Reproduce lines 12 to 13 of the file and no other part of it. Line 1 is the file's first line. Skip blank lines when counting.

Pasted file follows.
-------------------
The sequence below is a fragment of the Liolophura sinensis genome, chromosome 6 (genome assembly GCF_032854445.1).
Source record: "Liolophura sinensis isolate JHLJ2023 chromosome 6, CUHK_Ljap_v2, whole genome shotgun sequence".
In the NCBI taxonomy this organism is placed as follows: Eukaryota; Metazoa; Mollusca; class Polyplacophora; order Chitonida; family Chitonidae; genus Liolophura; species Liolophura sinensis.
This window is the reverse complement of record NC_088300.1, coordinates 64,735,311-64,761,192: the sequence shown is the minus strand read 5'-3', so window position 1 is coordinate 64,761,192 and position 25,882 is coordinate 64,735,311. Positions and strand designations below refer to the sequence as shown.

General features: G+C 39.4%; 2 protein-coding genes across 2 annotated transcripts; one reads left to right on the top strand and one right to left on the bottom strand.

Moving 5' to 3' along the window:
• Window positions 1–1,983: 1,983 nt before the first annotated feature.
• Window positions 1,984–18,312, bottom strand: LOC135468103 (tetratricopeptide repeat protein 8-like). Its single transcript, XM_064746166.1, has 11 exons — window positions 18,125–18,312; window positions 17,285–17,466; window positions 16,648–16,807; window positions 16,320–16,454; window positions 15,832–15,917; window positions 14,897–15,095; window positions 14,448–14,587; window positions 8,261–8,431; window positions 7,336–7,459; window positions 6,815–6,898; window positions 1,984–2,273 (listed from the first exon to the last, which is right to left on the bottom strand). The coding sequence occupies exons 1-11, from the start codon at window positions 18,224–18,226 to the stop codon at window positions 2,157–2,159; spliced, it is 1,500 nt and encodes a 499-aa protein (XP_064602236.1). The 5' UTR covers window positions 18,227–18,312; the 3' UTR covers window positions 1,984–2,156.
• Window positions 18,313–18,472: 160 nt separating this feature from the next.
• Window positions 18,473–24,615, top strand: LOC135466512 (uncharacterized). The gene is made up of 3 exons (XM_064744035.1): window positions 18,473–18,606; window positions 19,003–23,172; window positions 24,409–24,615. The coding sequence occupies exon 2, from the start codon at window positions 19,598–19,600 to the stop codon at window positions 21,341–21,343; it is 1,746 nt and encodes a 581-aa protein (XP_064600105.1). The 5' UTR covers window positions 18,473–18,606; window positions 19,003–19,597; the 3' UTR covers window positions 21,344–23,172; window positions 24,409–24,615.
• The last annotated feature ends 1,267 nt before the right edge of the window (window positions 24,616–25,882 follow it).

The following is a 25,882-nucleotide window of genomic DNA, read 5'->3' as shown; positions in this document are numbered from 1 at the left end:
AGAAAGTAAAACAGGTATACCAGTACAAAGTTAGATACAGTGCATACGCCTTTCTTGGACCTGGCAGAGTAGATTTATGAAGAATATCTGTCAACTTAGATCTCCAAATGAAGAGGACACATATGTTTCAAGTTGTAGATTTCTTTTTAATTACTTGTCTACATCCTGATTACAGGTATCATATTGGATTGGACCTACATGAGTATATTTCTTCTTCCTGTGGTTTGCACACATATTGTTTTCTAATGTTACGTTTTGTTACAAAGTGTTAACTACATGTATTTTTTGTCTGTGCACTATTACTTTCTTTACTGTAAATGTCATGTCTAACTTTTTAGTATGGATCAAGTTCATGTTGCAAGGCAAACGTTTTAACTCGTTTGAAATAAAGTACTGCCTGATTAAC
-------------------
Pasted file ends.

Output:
The following is a 25,882-nucleotide window of genomic DNA, read 5'->3' as shown; positions in this document are numbered from 1 at the left end:
AGAAAGTAAAACAGGTATACCAGTACAAAGTTAGATACAGTGCATACGCCTTTCTTGGACCTGGCAGAGTAGATTTATGAAGAATATCTGTCAACTTAGATCTCCAAATGAAGAGGACACATATGTTTCAAGTTGTAGATTTCTTTTTAATTACTTGTCTACATCCTGATTACAGGTATCATATTGGATTGGACCTACATGAGTATATTTCTTCTTCCTGTGGTTTGCACACATATTGTTTTCTAATGTTACGTTTTGTTACAAAGTGTTAACTACATGTATTTTTTGTCTGTGCACTATTACTTTCTTTACTGTAAATGTCATGTCTAACTTTTTAGTATGGATCAAGTTCATGTTGCAAGGCAAACGTTTTAACTCGTTTGAAATAAAGTACTGCCTGATTAAC